Beer or cider? The 17-and-a-half-year-old me would have acquiesced to slowly sipping their way through a pint of very sweet cider. The 20-year-old-me would have struggled Sisyphus-like through the same measure of beer without ever quite discovering the hallmark at the bottom of the glass. Close friends of the 39-year-old me know that I’m the most lightweight drinker ever to set foot inside a pub. Give me tea. 


Five people you’d invite to your dinner party, dead or alive: Albert Camus: because he articulated the beauty of poverty better than anyone else. Leslie Nielsen: because his face never fails to make me smile. John Grant: because his music creates light from such dark places. Margaret Jull Costa: translator of some of my favourite authors – she’s immersed herself inside the heads of some of the last century’s most amazing creative minds. And finally, Charlotte: because all those amazing people would only shine half as brilliantly without being able to share it with the most amazing person of all (besides, I’m not doing the washing-up on my own!).  

The look of your kitchen in three words: Obsessive compulsive order. 

Kitchen uniform: Always sans apron, so often sporting the faded stains of last week’s ragu and the odd belched blot of cooking oil.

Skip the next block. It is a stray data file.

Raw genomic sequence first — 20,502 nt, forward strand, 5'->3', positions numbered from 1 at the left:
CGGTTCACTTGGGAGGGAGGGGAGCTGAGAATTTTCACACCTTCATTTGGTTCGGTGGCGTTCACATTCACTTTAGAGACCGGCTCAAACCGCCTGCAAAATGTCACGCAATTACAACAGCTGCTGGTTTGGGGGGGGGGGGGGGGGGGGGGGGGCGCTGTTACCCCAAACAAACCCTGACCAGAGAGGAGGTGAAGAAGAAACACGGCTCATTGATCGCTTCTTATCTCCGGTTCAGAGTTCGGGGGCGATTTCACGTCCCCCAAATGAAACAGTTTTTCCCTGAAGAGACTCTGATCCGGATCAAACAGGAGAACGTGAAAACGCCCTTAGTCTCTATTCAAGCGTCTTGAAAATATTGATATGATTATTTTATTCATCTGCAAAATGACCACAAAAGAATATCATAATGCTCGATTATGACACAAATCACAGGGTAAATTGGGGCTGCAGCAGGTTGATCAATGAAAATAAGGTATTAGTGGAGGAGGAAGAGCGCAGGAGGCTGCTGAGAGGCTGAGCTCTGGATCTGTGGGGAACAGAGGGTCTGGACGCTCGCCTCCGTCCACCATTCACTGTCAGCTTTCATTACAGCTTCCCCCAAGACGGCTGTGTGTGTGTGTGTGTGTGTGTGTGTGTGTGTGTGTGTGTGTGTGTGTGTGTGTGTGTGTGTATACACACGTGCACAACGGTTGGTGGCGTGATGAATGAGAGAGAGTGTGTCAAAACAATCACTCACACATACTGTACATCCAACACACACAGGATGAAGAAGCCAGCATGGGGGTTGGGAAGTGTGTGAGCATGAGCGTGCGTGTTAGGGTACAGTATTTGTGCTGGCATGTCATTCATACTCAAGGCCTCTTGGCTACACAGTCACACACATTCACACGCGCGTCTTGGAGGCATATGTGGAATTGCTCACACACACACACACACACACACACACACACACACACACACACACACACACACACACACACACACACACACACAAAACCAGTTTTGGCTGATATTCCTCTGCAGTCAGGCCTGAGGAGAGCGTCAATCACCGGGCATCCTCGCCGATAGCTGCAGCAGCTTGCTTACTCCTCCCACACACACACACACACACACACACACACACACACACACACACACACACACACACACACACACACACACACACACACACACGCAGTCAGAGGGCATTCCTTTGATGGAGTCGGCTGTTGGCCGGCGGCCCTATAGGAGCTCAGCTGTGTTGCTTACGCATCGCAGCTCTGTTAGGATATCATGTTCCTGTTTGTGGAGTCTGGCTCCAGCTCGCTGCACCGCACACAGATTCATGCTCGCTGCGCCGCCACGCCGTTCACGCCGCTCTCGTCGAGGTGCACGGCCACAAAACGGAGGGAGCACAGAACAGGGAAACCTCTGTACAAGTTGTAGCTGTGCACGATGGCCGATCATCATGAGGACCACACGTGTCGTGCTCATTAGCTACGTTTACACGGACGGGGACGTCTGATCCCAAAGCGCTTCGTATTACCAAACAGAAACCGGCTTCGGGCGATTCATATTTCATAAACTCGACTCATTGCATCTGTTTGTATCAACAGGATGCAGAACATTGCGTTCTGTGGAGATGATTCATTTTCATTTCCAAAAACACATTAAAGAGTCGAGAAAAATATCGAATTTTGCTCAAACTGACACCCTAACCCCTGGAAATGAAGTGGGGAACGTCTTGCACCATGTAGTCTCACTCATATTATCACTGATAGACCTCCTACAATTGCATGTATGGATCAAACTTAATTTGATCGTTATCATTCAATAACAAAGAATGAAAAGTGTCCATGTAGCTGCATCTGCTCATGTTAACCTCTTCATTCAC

Preferred midnight nosh: Honey-nut cornflakes [I’m eating them as I type this!]. A bowl of cereal cannot possibly ever disappoint (the wise words of chef Phil Howard).

Your kitchen is awesome because… We spent 10% of the mortgage making it so and I nearly gave myself a hernia grouting the floor.

Secret skills: I never fail to cater for second helpings and leftovers. Serial severer of flesh but still yet to lose a single finger or phalanx to the mandoline.

What’s on your cooking/baking playlist? John Grant (see above) and probably something bleepingly electronic. Hits of the ’80s if Charlotte’s in the kitchen. And baking would always be with the girls, so five minutes of either Taylor Swift or the Frozen soundtrack repeating on a two-hour-long loop.

Unexpected item in your kitchen cupboard: A disgusting amount of singed-once birthday candles. My wife never fails to buy them anew for every one of our daughters’ birthdays.

Most prized item: Probably the Le Creuset casserole which we inherited from Charlotte’s mother. Chipped and lid missing its handle, yet still the most robust and versatile cooking vessel we own.

You can’t live without… Biscuits. I have no other vice. But they must be simple biscuits: nothing too cheap, but nothing too posh either. Bourbon, gingernut, digestive – and a cup of tea always.

Favourite condiment: Balsamic vinegar. Smoked paprika a close second. And sumac is my current flavour of the month.

If your kitchen could talk, it’d say… “Your wife was right.” [She decided where everything should go, what everything should do and what it should look like.]

 

Photos by ANDREW CALLAGHAN